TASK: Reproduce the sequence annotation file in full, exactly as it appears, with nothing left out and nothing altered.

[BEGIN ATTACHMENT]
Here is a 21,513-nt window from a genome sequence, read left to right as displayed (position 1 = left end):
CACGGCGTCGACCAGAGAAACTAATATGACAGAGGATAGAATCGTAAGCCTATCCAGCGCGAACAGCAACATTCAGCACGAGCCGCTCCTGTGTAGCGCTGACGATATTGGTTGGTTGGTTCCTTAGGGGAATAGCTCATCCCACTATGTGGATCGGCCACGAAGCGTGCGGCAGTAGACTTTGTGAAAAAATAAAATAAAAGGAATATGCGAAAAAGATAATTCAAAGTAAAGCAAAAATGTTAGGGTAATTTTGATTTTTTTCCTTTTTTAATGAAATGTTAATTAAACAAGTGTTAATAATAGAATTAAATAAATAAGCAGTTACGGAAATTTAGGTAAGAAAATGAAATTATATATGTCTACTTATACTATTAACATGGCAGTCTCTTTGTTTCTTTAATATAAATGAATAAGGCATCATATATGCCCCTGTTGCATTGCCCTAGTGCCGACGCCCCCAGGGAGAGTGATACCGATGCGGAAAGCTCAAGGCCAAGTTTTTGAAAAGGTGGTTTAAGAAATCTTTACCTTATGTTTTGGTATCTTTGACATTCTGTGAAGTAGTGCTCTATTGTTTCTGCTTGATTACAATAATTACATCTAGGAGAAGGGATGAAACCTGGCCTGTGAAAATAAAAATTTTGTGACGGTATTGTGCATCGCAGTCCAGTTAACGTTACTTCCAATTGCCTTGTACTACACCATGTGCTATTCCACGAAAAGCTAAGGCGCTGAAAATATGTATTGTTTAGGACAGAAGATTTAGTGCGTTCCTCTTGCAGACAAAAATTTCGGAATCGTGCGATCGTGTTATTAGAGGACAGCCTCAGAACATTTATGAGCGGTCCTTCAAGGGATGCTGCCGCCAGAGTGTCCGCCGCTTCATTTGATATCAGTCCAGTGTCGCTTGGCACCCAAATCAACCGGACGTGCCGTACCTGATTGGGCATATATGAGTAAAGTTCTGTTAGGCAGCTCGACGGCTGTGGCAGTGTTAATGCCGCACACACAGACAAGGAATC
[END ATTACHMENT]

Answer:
Here is a 21,513-nt window from a genome sequence, read left to right as displayed (position 1 = left end):
CACGGCGTCGACCAGAGAAACTAATATGACAGAGGATAGAATCGTAAGCCTATCCAGCGCGAACAGCAACATTCAGCACGAGCCGCTCCTGTGTAGCGCTGACGATATTGGTTGGTTGGTTCCTTAGGGGAATAGCTCATCCCACTATGTGGATCGGCCACGAAGCGTGCGGCAGTAGACTTTGTGAAAAAATAAAATAAAAGGAATATGCGAAAAAGATAATTCAAAGTAAAGCAAAAATGTTAGGGTAATTTTGATTTTTTTCCTTTTTTAATGAAATGTTAATTAAACAAGTGTTAATAATAGAATTAAATAAATAAGCAGTTACGGAAATTTAGGTAAGAAAATGAAATTATATATGTCTACTTATACTATTAACATGGCAGTCTCTTTGTTTCTTTAATATAAATGAATAAGGCATCATATATGCCCCTGTTGCATTGCCCTAGTGCCGACGCCCCCAGGGAGAGTGATACCGATGCGGAAAGCTCAAGGCCAAGTTTTTGAAAAGGTGGTTTAAGAAATCTTTACCTTATGTTTTGGTATCTTTGACATTCTGTGAAGTAGTGCTCTATTGTTTCTGCTTGATTACAATAATTACATCTAGGAGAAGGGATGAAACCTGGCCTGTGAAAATAAAAATTTTGTGACGGTATTGTGCATCGCAGTCCAGTTAACGTTACTTCCAATTGCCTTGTACTACACCATGTGCTATTCCACGAAAAGCTAAGGCGCTGAAAATATGTATTGTTTAGGACAGAAGATTTAGTGCGTTCCTCTTGCAGACAAAAATTTCGGAATCGTGCGATCGTGTTATTAGAGGACAGCCTCAGAACATTTATGAGCGGTCCTTCAAGGGATGCTGCCGCCAGAGTGTCCGCCGCTTCATTTGATATCAGTCCAGTGTCGCTTGGCACCCAAATCAACCGGACGTGCCGTACCTGATTGGGCATATATGAGTAAAGTTCTGTTAGGCAGCTCGACGGCTGTGGCAGTGTTAATGCCGCACACACAGACAAGGAATC